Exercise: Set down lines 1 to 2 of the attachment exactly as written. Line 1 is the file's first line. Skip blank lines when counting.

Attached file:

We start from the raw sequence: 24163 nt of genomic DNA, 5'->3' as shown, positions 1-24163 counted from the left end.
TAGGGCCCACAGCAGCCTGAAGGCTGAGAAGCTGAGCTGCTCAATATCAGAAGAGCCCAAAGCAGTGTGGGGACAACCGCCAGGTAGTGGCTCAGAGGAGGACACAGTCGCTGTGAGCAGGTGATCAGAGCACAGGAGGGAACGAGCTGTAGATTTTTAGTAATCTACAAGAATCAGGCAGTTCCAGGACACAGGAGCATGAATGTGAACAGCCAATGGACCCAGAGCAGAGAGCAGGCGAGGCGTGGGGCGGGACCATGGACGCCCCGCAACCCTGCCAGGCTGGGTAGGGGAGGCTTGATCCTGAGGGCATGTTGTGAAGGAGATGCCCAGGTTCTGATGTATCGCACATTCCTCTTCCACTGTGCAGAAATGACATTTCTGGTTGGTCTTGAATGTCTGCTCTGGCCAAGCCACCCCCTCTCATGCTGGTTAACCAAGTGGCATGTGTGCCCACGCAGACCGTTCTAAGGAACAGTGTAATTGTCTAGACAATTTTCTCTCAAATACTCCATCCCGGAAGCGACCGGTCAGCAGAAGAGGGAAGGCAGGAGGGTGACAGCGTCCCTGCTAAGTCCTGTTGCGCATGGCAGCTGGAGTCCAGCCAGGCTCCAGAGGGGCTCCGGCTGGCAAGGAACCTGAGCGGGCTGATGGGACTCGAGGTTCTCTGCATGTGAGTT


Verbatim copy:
We start from the raw sequence: 24163 nt of genomic DNA, 5'->3' as shown, positions 1-24163 counted from the left end.
TAGGGCCCACAGCAGCCTGAAGGCTGAGAAGCTGAGCTGCTCAATATCAGAAGAGCCCAAAGCAGTGTGGGGACAACCGCCAGGTAGTGGCTCAGAGGAGGACACAGTCGCTGTGAGCAGGTGATCAGAGCACAGGAGGGAACGAGCTGTAGATTTTTAGTAATCTACAAGAATCAGGCAGTTCCAGGACACAGGAGCATGAATGTGAACAGCCAATGGACCCAGAGCAGAGAGCAGGCGAGGCGTGGGGCGGGACCATGGACGCCCCGCAACCCTGCCAGGCTGGGTAGGGGAGGCTTGATCCTGAGGGCATGTTGTGAAGGAGATGCCCAGGTTCTGATGTATCGCACATTCCTCTTCCACTGTGCAGAAATGACATTTCTGGTTGGTCTTGAATGTCTGCTCTGGCCAAGCCACCCCCTCTCATGCTGGTTAACCAAGTGGCATGTGTGCCCACGCAGACCGTTCTAAGGAACAGTGTAATTGTCTAGACAATTTTCTCTCAAATACTCCATCCCGGAAGCGACCGGTCAGCAGAAGAGGGAAGGCAGGAGGGTGACAGCGTCCCTGCTAAGTCCTGTTGCGCATGGCAGCTGGAGTCCAGCCAGGCTCCAGAGGGGCTCCGGCTGGCAAGGAACCTGAGCGGGCTGATGGGACTCGAGGTTCTCTGCATGTGAGTT